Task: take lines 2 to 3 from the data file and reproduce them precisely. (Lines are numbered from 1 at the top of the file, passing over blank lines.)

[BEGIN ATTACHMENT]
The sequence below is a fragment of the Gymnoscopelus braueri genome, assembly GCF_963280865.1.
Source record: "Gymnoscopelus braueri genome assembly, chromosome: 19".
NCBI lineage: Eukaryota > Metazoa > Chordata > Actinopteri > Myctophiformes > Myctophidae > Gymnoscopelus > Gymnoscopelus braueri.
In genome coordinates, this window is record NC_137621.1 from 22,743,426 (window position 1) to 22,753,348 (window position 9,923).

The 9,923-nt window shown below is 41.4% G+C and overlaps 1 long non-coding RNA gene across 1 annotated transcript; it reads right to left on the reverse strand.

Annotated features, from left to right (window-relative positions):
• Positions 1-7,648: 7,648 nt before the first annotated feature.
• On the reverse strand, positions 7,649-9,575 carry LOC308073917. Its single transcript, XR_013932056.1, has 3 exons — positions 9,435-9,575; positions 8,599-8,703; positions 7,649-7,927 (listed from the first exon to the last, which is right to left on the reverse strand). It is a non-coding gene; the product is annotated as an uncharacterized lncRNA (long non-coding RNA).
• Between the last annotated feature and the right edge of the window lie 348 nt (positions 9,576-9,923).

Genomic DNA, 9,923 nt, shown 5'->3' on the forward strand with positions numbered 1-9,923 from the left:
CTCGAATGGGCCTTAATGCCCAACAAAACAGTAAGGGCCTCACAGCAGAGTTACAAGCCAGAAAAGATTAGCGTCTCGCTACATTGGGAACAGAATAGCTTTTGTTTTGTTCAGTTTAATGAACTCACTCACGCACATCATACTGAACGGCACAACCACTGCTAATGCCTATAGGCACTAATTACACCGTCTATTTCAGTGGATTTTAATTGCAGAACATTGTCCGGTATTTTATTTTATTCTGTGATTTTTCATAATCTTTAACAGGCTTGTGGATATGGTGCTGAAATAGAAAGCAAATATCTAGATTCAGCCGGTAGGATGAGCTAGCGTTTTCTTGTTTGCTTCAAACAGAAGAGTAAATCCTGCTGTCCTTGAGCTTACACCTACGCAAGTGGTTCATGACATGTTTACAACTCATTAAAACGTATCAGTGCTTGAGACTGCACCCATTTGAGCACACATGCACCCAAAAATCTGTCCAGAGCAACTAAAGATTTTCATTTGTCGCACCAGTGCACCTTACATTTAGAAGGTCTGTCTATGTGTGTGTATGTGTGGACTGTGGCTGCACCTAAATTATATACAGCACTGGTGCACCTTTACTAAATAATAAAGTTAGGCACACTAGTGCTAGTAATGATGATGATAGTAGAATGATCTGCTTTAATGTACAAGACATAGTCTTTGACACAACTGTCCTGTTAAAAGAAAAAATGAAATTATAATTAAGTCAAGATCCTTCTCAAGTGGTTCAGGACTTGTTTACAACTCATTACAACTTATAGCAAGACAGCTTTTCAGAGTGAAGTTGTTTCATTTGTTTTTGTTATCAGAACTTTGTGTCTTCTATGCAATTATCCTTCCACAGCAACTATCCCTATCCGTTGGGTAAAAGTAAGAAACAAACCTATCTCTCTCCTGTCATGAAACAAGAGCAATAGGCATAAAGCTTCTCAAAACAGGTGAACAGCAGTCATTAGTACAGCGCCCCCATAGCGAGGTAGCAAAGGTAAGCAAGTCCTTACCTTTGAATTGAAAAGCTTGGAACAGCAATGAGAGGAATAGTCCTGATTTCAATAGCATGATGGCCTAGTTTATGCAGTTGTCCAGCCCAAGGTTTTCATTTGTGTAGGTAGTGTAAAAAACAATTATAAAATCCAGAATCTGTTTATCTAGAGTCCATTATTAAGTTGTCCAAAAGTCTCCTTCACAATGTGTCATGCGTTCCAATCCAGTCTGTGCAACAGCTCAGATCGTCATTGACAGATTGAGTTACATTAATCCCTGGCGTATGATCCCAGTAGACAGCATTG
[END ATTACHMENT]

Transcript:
Source record: "Gymnoscopelus braueri genome assembly, chromosome: 19".
NCBI lineage: Eukaryota > Metazoa > Chordata > Actinopteri > Myctophiformes > Myctophidae > Gymnoscopelus > Gymnoscopelus braueri.